As young adults, it is of paramount important that Haverford students understand some of the most pressing environmental challenges that confront their generation in the new millennium. Essential global issues such as water scarcity, peak oil, climate change, and much more will be explored. Local issues in the state of Pennsylvania involving hydraulic fracking and environmental justice will also be discussed. We will take a holistic approach to confronting environmental challenges by not only discussing the scientific factors at play, but the social, moral, political, and economic factors as well. The course will be conducted like a discussion-driven graduate seminar where different points of view are encouraged. Course content will be borrowed from the University of Pennsylvania's graduate program in Environmental Studies. Students will be expected to read and interpret policy assessment reports and academic papers, constructively debate their peers, reach out to experts in the field, and collectively seek meaningful solutions.
This course will examine the historical and contemporary impacts of infectious disease on our planet and its inhabitants. To demonstrate understanding, students will independently research and present proposals to minimize or eliminate the effects of a particular disease. Course and lab work will focus on the intersections of molecular and cellular biology, microbiology, immunology, physiology, ecology, epidemiology, and principles of public health. Students can expect to gain a breadth of knowledge in these areas; depth of study for particular topics will be determined by needs for student projects and student interest.
This course is the synthesis of several disciplines: biochemistry, genetics, cell biology, and microbiology. Biologists have the ability to analyze any of the genes that compose the Human Genome. The dissection of the molecular pathway through which hereditary information flows between DNA, RNA, and protein molecules adds to our understanding of how human life develops and changes from fertilized egg to adult. Technological developments have provided powerful methods to isolate, analyze, and manipulate DNA and protein molecules. The latest techniques in microscopy provide new ways to look inside the cell and study its physiology. We believe that the best way to convey the power and excitement of molecular biology to our students is to permit them to "discover" it themselves.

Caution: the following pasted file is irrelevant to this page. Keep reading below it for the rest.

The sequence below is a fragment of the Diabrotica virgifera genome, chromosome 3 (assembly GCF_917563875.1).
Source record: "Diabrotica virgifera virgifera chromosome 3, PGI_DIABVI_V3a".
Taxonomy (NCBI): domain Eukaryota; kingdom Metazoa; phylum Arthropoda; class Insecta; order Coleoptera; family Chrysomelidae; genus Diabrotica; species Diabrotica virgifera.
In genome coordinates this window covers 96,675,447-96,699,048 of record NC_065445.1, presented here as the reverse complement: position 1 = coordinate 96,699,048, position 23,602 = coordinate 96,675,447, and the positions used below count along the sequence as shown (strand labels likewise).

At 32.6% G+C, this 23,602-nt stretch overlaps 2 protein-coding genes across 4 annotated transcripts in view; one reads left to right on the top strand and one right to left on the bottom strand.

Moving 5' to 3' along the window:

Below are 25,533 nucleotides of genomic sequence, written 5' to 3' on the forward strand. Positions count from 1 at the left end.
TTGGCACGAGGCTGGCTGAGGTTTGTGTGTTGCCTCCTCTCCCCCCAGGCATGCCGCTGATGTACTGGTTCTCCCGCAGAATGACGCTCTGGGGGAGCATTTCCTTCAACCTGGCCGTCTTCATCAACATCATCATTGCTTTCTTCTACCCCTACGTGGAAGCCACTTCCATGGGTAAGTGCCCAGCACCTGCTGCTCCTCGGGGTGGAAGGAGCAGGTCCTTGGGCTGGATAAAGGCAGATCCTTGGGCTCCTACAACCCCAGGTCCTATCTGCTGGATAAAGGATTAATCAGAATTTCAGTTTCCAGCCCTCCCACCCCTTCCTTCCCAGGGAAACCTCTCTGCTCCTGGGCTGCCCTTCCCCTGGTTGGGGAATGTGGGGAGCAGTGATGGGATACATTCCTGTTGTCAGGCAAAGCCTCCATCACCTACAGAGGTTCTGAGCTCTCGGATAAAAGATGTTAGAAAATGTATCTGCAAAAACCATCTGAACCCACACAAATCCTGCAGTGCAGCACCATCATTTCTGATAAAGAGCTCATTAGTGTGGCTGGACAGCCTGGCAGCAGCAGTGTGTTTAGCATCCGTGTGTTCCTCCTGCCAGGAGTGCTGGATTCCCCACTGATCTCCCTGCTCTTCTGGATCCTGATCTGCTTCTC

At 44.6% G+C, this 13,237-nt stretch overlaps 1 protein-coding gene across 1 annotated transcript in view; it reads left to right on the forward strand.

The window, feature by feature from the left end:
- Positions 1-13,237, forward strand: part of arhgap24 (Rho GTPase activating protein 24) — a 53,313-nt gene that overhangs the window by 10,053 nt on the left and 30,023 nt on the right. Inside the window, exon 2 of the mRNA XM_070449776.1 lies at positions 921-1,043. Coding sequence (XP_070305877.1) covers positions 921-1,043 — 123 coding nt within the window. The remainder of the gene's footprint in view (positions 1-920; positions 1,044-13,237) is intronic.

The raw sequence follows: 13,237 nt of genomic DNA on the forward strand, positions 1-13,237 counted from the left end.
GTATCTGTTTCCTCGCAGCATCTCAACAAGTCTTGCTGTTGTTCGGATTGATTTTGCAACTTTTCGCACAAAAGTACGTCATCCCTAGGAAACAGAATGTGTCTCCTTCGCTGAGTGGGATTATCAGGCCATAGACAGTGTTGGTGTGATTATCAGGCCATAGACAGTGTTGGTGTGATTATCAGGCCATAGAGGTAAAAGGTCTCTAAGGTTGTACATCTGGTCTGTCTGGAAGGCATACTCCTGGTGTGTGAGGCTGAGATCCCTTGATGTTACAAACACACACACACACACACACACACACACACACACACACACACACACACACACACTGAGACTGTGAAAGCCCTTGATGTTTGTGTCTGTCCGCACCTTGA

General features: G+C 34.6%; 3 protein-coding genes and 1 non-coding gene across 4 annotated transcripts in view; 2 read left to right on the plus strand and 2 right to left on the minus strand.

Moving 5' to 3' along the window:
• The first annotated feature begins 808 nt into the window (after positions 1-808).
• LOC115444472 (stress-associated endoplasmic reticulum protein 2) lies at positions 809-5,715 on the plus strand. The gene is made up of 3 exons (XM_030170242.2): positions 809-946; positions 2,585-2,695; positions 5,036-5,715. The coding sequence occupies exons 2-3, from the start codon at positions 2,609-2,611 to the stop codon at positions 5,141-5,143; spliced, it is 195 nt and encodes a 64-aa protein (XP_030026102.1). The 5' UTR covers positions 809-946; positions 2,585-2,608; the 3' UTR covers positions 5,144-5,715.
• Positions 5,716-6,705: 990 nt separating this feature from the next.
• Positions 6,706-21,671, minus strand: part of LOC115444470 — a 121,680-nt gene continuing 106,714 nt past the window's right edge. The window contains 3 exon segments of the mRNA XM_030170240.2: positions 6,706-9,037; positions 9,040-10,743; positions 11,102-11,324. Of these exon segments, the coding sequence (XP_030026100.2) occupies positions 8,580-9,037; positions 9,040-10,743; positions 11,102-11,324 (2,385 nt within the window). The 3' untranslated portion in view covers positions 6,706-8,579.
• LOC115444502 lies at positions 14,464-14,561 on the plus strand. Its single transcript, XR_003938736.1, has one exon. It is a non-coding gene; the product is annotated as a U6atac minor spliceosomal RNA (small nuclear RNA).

This second year chemistry course will provide a solid foundation in some of the fundamental concepts of organic chemistry. Topics will include: organic nomenclature, functional groups, acid/base theory, isomerism, resonance, and basic reaction mechanisms related to synthesis and polymerization. The lab component of the course will introduce students to some skills and techniques essential for experimentation in an organic chemistry laboratory course. There is no doubt that organic chemistry touches almost every aspect of our daily lives. Emphasis will be placed on establishing connections to biology, biochemistry, material science, pharmacology, and art.
This course is offered in both standard and advanced format.
This course provides a survey of ways in which human structure is related to its functions, and examines the mechanisms behind selected infectious, degenerative, and traumatic illnesses. Major topics of study are the dynamic means by which humans satisfy the basic requirements for life, and to what degree the human body can tolerate deviations from normal environmental conditions. Topics may include digestion, respiration, reproduction, transport of materials, the disposal of excess and poisonous substances, acquisition and transmission of information, regulation and integration of body functions, and defenses against disease.
This course is offered in both standard and advanced format.
Boys will explore several scientific fields through reading and discussing selected current scientific research. Once they have identified a particular area of interest, the boys will begin investigating opportunities for placement in a cooperating local university or private laboratory. Boys who complete this independent study will be enrolled in a six to eight week summer research experience in which they will work closely with investigators and/or graduate students at area university, or private laboratories on research projects they have selected. The boys will then formally write up their research for possible submission to competitions or publications and begin preparations for presentation of their research experience to the Haverford School Community at our annual symposium.